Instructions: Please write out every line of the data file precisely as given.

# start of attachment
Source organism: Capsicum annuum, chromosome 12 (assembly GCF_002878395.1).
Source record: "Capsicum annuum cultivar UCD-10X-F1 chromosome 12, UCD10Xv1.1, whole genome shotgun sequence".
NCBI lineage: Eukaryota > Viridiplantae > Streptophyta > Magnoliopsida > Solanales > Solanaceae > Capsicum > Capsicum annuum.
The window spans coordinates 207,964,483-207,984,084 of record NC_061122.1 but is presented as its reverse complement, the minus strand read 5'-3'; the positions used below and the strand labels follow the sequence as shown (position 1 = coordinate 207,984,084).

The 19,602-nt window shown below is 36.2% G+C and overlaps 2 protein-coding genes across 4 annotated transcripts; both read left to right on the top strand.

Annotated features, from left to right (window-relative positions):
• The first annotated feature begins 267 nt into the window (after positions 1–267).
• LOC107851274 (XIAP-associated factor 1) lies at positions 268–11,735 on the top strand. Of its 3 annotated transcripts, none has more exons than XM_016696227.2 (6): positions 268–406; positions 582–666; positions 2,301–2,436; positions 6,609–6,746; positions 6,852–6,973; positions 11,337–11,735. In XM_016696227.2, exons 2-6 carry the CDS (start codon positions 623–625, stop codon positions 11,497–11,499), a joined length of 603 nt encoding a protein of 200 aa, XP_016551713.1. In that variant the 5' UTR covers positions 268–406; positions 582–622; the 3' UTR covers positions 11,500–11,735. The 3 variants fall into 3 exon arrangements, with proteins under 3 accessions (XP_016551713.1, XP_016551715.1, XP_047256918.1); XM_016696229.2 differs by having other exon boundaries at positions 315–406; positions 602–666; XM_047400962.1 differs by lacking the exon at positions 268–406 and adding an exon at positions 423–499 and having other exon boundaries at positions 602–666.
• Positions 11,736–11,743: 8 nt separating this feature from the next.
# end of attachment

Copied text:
Source organism: Capsicum annuum, chromosome 12 (assembly GCF_002878395.1).
Source record: "Capsicum annuum cultivar UCD-10X-F1 chromosome 12, UCD10Xv1.1, whole genome shotgun sequence".
NCBI lineage: Eukaryota > Viridiplantae > Streptophyta > Magnoliopsida > Solanales > Solanaceae > Capsicum > Capsicum annuum.
The window spans coordinates 207,964,483-207,984,084 of record NC_061122.1 but is presented as its reverse complement, the minus strand read 5'-3'; the positions used below and the strand labels follow the sequence as shown (position 1 = coordinate 207,984,084).

The 19,602-nt window shown below is 36.2% G+C and overlaps 2 protein-coding genes across 4 annotated transcripts; both read left to right on the top strand.

Annotated features, from left to right (window-relative positions):
• The first annotated feature begins 267 nt into the window (after positions 1–267).
• LOC107851274 (XIAP-associated factor 1) lies at positions 268–11,735 on the top strand. Of its 3 annotated transcripts, none has more exons than XM_016696227.2 (6): positions 268–406; positions 582–666; positions 2,301–2,436; positions 6,609–6,746; positions 6,852–6,973; positions 11,337–11,735. In XM_016696227.2, exons 2-6 carry the CDS (start codon positions 623–625, stop codon positions 11,497–11,499), a joined length of 603 nt encoding a protein of 200 aa, XP_016551713.1. In that variant the 5' UTR covers positions 268–406; positions 582–622; the 3' UTR covers positions 11,500–11,735. The 3 variants fall into 3 exon arrangements, with proteins under 3 accessions (XP_016551713.1, XP_016551715.1, XP_047256918.1); XM_016696229.2 differs by having other exon boundaries at positions 315–406; positions 602–666; XM_047400962.1 differs by lacking the exon at positions 268–406 and adding an exon at positions 423–499 and having other exon boundaries at positions 602–666.
• Positions 11,736–11,743: 8 nt separating this feature from the next.